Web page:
Opinion: While Lafayette makes slow and steady accessibility progress, getting around campus with physical disability remains difficult

The college’s hilly topography can make it difficult for those with permanent or temporary disabilities to navigate campus. (Photo by Kathryn Kelly 19)

Ever imagined living on campus with a walking disability? I hadn’t.

My first problem was my living situation. My old dorm room was up three flights of stairs and was near impossible for me to climb up to after my injury. The Office of Residence Life was accommodating and found me a new room over spring break. However, while discussing where I would relocate, I was asked if I could handle a few stairs because “there are very few dorms on campus with none at all.”

I tore my anterior cruciate ligament (ACL) and damaged my meniscus in March while competing with the club ski and snowboard team. I thought my struggles navigating airports on the way home would be the worst of my mobility issues, but I hadn’t considered what getting around campus on crutches would be like.

Fortunately, there is a medical transport list a student can be approved for if injured, so they can get rides around campus from Public Safety. But over weeks of using this service, I learned that I either need to call early and get to class 15 minutes early or end up late to class. There is usually only one driver on duty at a time, so right before a class they tend to be overwhelmed.

Lafayette is aware of the issues around ADA accessibility and compliance with its buildings, especially with Kunkle Hall, Hogg Hall, and Van Wickle Hall. However, progress is slow and expensive.

There was a campus accessibility review done in 2014. The review included an evaluation of all buildings both residential and non-residential, as well as the cost remediation estimate for the applicable buildings. Costs range from $700 to remediate Ramer History House to $66,160 for the Kirby Sports Center.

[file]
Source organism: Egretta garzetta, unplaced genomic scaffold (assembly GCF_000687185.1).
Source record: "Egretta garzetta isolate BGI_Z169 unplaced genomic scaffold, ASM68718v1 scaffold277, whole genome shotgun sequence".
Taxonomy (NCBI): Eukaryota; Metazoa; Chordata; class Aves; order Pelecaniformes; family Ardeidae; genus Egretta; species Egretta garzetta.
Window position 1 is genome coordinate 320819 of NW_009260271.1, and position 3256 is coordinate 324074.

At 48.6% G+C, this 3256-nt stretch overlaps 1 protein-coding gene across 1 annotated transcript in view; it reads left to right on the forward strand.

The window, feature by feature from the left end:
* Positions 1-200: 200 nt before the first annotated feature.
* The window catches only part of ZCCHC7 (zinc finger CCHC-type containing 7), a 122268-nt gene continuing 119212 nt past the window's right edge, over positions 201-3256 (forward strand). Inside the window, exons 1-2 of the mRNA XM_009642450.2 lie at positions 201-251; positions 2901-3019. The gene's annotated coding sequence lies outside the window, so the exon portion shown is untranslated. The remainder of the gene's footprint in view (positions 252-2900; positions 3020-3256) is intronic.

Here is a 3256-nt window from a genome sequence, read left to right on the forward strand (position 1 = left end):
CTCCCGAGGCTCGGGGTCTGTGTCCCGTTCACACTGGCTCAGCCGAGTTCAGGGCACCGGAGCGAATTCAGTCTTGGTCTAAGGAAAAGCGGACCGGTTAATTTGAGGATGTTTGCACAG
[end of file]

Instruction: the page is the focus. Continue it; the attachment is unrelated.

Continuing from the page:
There was a review of three buildings, Van Wickle, Simon Center and Hogg Hall, conducted in the last year, starting November 2017, that included a component of determining the buildings’ ADA accessibility. Vice President of Finance and Administration Roger Demareski said that the college has not yet reviewed the findings of that study, conducted by Alma Architecture and Gittings Associates, but will this summer.

Markle Hall was recently updated to be more wheelchair accessible, including new entrances to the building and an elevator.

Demareski added Kunkle will become more ADA compliant within the next year or two along with renovations. Van Wickle will be renovated within the next three to four years, and there is no timeline for updating Hogg Hall for ADA Accessibility compliance.

“They’ll get done, but we need to build the funding up over time. I think the work we did in Markle to add the elevator was a key project,” said Demareski. “But the costs are significant because it’s getting into the building, it’s the elevator… the ADA bathrooms, we try to package it together.”

The 2014 campus accessibility review also revealed that although most buildings match the applicable standard for the 1991 ADA standard, none meet the newer 2010 ADA standard.

I understand the costs and difficulties of renovating active buildings to meet ADA compliance, but there is always need for handicap accessibility and it should be more of a focus for Lafayette College than it currently is. Although a minority of students are afflicted by this difficulty, a walking disability should not affect one’s ability to get to class on time.

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